To the grass mowers and world changers


By Cherimie Crane Weatherford

From time to time I tip toe around those closest to me through my writings, often to best explain my circumstance, lovingly joke at family attributes or define my oddities through the eyes of those that know me best. Filtered and with hesitant hands I type words that fail to paint the portrait clearly seen by my admiring eyes. My preference sits comfortably under the umbrella of humor sheltered by satire and protected from the serious. Like most southern women, it is not what I say that matters most; it is what I leave out that speaks loudest.

Noting only his careless hair, his immeasurable patience and his affection for a sport I will never understand, I’ve brought my husband into my musings cautiously. Analyzing his inability to pick up his socks, admiring an infallible skill for managing an unmanageable wife and applauding his mastery of the ultimate pot of black coffee is the extent of my description.

Growing up in backwoods Mississippi, being a blonde headed tomboy, wasn’t all that rare. It was common place for my days to begin and end in the shadow of my father. Living so far from any sign of civilization, what was and what wasn’t was aptly defined only by what was around. It never occurred to me that little girls weren’t supposed to work on tractors or mend fences. Agitating roosters and chasing cows left little need for princess dresses and Barbie houses. Physical limits were based on pain tolerance not gender. Roles were created and defined by what needed to be done, not what was socially accepted. A day spent dragging a five gallon bucket up and down heat packed garden rows was a day well spent. The days I looked forward to most, where those following the footsteps of my father. Little did I know how important those days were.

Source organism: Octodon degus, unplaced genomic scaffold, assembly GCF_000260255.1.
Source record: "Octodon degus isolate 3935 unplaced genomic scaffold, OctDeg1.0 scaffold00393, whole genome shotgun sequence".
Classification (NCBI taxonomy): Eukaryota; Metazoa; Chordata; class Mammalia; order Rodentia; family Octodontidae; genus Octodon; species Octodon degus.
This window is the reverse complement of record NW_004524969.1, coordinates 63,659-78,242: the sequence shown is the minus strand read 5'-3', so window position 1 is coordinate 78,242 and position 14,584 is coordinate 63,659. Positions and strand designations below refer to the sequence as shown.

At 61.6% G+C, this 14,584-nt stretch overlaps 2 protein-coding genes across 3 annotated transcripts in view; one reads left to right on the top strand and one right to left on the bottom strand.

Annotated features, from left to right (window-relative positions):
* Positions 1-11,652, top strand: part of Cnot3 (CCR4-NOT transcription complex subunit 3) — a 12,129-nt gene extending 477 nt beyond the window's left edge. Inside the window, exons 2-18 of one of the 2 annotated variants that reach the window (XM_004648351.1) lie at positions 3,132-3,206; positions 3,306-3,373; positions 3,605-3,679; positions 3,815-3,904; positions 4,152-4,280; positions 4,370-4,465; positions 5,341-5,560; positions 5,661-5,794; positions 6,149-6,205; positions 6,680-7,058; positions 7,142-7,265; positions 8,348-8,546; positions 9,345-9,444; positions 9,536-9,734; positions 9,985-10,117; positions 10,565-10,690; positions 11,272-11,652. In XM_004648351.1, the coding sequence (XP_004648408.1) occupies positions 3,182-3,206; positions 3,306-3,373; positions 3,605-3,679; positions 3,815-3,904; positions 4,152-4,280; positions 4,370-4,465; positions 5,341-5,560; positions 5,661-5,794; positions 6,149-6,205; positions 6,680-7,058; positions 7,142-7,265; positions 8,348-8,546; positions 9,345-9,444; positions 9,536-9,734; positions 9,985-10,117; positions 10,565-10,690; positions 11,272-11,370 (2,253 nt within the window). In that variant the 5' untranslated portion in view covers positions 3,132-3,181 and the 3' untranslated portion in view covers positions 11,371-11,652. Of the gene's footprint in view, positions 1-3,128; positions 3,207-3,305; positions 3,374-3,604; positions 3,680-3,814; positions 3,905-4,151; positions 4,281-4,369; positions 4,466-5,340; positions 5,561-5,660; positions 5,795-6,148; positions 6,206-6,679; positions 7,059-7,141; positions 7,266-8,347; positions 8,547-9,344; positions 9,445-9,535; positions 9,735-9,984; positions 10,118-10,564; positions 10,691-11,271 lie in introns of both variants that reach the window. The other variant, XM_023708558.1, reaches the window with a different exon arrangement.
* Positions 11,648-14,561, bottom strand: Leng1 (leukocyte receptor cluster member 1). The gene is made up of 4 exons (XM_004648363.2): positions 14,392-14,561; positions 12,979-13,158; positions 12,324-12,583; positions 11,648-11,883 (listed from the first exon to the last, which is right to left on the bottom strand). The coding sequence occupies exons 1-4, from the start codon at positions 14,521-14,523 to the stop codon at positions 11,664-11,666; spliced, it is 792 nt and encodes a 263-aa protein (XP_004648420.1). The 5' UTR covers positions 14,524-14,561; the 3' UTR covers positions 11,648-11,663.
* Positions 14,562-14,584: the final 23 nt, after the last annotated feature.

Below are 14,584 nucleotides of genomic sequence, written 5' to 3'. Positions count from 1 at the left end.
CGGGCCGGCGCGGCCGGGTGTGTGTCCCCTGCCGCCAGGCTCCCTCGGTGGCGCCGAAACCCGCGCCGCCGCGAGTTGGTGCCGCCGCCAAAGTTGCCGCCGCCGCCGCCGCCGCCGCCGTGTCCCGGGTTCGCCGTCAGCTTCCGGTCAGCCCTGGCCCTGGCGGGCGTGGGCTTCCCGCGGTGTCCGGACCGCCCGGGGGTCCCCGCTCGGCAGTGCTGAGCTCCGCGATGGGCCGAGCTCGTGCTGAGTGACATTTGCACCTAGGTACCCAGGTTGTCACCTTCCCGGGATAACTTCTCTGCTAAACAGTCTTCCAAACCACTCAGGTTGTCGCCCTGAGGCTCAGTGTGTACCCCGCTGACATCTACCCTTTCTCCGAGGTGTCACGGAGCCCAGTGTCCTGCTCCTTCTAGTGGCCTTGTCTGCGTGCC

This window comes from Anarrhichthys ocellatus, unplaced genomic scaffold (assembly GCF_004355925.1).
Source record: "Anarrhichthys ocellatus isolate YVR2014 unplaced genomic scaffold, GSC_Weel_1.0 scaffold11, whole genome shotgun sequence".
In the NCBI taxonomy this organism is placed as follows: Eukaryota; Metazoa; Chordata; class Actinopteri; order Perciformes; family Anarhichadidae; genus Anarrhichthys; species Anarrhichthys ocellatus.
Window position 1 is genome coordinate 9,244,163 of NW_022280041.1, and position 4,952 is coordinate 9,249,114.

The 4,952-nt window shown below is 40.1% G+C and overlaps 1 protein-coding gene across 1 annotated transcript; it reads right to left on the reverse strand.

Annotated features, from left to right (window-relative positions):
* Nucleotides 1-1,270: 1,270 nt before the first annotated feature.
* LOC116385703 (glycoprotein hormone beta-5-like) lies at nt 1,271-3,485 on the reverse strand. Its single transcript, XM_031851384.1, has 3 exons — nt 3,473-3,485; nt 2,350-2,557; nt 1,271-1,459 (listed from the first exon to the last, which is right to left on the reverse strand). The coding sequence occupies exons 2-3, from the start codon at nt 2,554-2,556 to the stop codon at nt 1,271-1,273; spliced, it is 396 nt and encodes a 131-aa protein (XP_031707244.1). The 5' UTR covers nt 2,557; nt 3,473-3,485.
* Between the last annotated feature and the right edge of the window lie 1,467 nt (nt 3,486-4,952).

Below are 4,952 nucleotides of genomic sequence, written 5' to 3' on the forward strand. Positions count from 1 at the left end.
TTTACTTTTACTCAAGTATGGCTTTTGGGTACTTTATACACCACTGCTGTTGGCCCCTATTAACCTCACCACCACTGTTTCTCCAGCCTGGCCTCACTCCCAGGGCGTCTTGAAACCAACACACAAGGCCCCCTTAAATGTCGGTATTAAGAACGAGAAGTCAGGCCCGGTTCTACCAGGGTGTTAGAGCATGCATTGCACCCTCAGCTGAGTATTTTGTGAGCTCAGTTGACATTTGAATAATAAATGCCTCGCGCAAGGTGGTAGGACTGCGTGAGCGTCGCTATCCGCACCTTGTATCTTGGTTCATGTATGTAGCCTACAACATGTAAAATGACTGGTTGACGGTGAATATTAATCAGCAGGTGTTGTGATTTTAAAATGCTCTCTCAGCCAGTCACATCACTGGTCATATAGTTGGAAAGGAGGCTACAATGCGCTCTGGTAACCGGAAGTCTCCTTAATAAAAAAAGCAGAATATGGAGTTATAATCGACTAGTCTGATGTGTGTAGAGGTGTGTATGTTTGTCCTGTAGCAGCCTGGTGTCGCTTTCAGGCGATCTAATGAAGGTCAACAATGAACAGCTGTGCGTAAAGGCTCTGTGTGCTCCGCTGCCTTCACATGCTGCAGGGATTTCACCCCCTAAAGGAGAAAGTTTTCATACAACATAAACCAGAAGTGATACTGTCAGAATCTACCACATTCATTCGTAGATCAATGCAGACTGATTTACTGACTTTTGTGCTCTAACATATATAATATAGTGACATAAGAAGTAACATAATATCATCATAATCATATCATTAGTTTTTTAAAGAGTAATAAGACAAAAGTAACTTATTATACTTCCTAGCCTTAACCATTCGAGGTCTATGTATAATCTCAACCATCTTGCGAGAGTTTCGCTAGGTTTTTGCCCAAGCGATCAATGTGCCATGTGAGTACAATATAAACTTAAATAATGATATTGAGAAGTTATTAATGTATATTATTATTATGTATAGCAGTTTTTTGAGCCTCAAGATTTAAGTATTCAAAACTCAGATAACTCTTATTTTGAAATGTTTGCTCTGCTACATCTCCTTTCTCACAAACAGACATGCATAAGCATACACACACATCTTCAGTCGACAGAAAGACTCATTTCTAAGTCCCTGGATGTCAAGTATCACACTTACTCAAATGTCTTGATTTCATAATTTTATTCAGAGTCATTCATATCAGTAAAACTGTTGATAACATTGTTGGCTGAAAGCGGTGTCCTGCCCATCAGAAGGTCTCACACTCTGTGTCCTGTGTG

It is those memories, that way of life, and that example that I now see through my daughters eyes. Different, our setting, yet similar, our sight. She drags her golf clubs, her fishing lures and her dog wherever her Daddy leads. I watch her look to him for acceptance, guidance and approval. She will define her worth, her will and her power through his words, his actions and his hands. Carefully she looks to him when fear sets in awaiting his response so that she can assess her surroundings. Prideful she turns to him when she learns something new. It is the weight of my world he carries and he does so with ease.

His wet towels can remain on the floor, his socks may rest exactly where they fall and our remote always tuned precisely to a sport I will never understand as long as he leads our daughter the way a Father should. All too well I know her future is at the mercy of her present. She will expect to be treated the way he treats her. She will be limited only by the limits he allows her to set. Her dreams her goals and her self-image are all being formed as he teaches her how to mow the grass. A love even I can’t articulate grows each time I see her smile at a man that no other will ever compare.

Unknowingly he is preparing her for a world that will tell her she isn’t enough, limit her at every turn and make her question all she knows. He is preparing her well and just like her mother, she will rise above the obstacles, face any darkness and smile through any storm, all because her father believes she can. He is my husband, my best friend and my biggest supporter, but this week I celebrate his most incredible achievement. He is her father, her compass and her protector. For all the dads that encourage their daughter to fix tractors, mend fences and bait their own hook, the world is a brighter place because of you. Happy Father’s Day to the grass mowers and world changers, you are loved.

Cherimie Crane Weatherford, owner of SugarBelle boutique, Celadon Real Estate Broker and observer of all things momentous and mundane lives on Lady’s Island with her golfing husband, dancing toddler and lounging dogs.

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